Thursday, May 28, 2015
Goldfinch Growing Up
The male American Goldfinch is a brilliant bird. His bright yellow feathers attract the attention not only of the female goldfinch but of anyone nearby. It’s hard to ignore, or take for granted, the almost neon quality of him on the feeder. He is regal.
He doesn’t start out that way, though. The baby bird is scrawny and demanding. As he grows, the young bird starts to fill out his feathers but they are splotchy and not very attractive, yellow mixed with gray in an exuberant disarray. There is nothing graceful about him, which is endearing in its own way.
It reminds me of a boy’s growing years. He starts out as a cute but demanding baby and slowly grows into his teen years when his voice breaks in mid-word, his face starts to get stubble, and he outgrows the sleeves of his shirt and the legs of his pants almost on a daily basis. Eventually, the boy finds his balance and the awkwardness slips away. He, like the goldfinch, shines in his youthful maturity.
It seems that nature mirrors itself, whatever the species. Regardless of the outside, the inside of us all develops in our own particular ways and that gets reflected externally. I find the young goldfinch on my feeder exciting, knowing that it will soon become something stunning – even if he doesn’t know it yet.
Click on photo for a larger view.
So much to know about American Goldfinches:http://www.allaboutbirds.org/guide/American_Goldfinch/lifehistory
Wednesday, May 13, 2015
Seeds are Everywhere!
Have you noticed? Seeds are everywhere! Maple trees are sending their seeds spinning around the neighborhood. They whirl through the air at the slightest breeze and land on everything. The yellow dandelion flowers have changed into fairy seeds, catching the slightest movement of wind or breath to send them into new growing places. Pollen coats cars and houses, lawns, patio and deck furniture and people, if we can judge by the sneezes caused by allergic reactions to the powdery stuff. Leave a flowerpot filled with plain dirt outside and soon something will be growing there. Spring is a time for regeneration.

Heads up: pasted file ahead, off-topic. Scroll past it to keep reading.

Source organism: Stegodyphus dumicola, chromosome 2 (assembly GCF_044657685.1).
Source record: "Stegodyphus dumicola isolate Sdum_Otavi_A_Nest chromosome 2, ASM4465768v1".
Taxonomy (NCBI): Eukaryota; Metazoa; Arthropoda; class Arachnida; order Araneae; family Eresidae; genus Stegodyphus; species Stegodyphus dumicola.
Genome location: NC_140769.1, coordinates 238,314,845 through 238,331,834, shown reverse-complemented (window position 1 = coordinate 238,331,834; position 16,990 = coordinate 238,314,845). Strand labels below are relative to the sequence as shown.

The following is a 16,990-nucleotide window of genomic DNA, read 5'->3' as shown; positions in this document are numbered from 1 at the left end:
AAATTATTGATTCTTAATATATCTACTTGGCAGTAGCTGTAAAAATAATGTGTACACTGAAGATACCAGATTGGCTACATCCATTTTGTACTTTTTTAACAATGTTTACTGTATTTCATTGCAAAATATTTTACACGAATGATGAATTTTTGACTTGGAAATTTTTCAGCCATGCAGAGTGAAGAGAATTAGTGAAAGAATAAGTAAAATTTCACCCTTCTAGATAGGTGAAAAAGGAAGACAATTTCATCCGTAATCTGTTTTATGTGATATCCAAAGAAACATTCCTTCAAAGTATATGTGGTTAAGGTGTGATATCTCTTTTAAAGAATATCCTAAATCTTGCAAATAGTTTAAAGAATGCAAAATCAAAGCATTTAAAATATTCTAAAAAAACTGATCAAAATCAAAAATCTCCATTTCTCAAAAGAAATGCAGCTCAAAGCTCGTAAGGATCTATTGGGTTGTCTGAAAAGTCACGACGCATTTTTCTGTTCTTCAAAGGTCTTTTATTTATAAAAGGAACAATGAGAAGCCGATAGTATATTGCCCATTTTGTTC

While we may have made a gazillion wishes blowing on dandelion seeds as kids (and kids still do) we adults seem to have lost our fondness for the plant. It does have a way of taking over a lawn. It is resilient to the point of defiance. Yet the dandelion has been a valued herb over the centuries. Almost every part of it has some health benefit. And while most of us are trying to rid our lawns of them, dandelion seeds are being sold with a host of other, more respected herbs.
So maybe we can give the dandelion a break and remember it has a beneficial purpose even if we choose not to cultivate it on our lawns. And perhaps once in a while forget that we are grown up, lift the stem gently from the ground, take a breath and blow out a wish!
What to value about dandelions and what to be careful of health wise:
Wednesday, May 6, 2015
Lily Of the Valley Pushing the Boundaries
Years ago I replanted about a dozen Lily of the Valley plants that were growing too near our air conditioning unit to our backyard to fill in a space in the shade. They accepted their new surroundings and grew. Each year there were a few more, thick green leaves with a delicate spray of white flowers that would come up in the Spring. Last year they had spread to the point of perhaps being too many so we put an edging around the outer plants and hoped that would contain them.
By this time, anyone with knowledge of this plant knows what I am about to say. They were not contained. In fact, they ignored the edging and now are heading for the main part of the yard. We noticed a similar thing happening at another house. The plants were growing beyond the wooden edging and were even starting to come up in a crack in the sidewalk.
It’s hard to believe that such a delicate plant is so vigorous. But maybe that’s why it is so loved. It graces gentle things like weddings and religious services. It is seen as the flower of fairies in folklore. It’s included in many birthday bouquets.
And yet, it can be a problem, outgrowing its designated place in the garden. I guess everything is on a continuum, the positive and negative blending into each other so that it is all part of the whole. All of nature, us included, has aspects that are pleasing to some, not so much to others. And that can change as customs and generations shift in their likes and dislikes. I appreciate the enthusiasm of the Lily of the Valley to be out there in the world but I think it’s time to insist on some boundaries.
An affectionate look at cultivating Lily of the Valley:
Various meanings inspired by Lily of the Valley:http://www.ehow.com/about_6503995_meaning-lily-valley_.html